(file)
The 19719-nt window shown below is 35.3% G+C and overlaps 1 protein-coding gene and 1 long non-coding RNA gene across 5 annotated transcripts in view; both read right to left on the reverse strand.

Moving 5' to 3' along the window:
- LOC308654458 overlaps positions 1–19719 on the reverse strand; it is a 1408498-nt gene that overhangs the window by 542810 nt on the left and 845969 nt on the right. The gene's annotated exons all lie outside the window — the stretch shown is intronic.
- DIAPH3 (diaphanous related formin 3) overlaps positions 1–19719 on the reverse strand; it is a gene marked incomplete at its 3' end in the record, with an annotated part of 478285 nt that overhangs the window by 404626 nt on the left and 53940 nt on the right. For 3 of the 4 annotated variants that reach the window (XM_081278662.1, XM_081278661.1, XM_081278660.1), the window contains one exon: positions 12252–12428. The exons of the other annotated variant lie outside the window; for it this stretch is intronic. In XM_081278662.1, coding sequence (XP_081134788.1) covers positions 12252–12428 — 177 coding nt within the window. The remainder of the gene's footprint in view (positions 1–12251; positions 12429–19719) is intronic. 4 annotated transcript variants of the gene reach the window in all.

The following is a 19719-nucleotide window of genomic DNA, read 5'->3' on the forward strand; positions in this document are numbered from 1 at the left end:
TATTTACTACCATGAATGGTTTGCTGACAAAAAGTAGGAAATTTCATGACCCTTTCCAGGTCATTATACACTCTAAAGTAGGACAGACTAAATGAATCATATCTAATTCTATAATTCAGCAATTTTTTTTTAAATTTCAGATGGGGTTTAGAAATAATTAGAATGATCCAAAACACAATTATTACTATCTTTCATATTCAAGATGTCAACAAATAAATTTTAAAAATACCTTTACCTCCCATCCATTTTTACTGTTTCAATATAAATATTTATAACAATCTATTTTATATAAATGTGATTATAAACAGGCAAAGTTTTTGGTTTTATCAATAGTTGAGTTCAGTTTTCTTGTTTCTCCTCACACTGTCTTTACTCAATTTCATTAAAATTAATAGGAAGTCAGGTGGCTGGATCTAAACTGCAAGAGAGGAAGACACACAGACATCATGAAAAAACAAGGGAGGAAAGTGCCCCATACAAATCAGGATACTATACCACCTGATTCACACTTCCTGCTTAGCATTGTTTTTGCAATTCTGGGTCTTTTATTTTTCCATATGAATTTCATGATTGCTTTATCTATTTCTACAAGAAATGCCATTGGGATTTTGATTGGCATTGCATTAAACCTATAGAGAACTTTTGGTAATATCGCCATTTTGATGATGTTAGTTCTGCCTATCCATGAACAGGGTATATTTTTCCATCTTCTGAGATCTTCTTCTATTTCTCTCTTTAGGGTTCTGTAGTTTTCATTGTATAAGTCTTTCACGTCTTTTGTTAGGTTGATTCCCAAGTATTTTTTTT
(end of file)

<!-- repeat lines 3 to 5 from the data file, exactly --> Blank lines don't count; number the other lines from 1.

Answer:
- LOC308654458 overlaps positions 1–19719 on the reverse strand; it is a 1408498-nt gene that overhangs the window by 542810 nt on the left and 845969 nt on the right. The gene's annotated exons all lie outside the window — the stretch shown is intronic.
- DIAPH3 (diaphanous related formin 3) overlaps positions 1–19719 on the reverse strand; it is a gene marked incomplete at its 3' end in the record, with an annotated part of 478285 nt that overhangs the window by 404626 nt on the left and 53940 nt on the right. For 3 of the 4 annotated variants that reach the window (XM_081278662.1, XM_081278661.1, XM_081278660.1), the window contains one exon: positions 12252–12428. The exons of the other annotated variant lie outside the window; for it this stretch is intronic. In XM_081278662.1, coding sequence (XP_081134788.1) covers positions 12252–12428 — 177 coding nt within the window. The remainder of the gene's footprint in view (positions 1–12251; positions 12429–19719) is intronic. 4 annotated transcript variants of the gene reach the window in all.

The following is a 19719-nucleotide window of genomic DNA, read 5'->3' on the forward strand; positions in this document are numbered from 1 at the left end: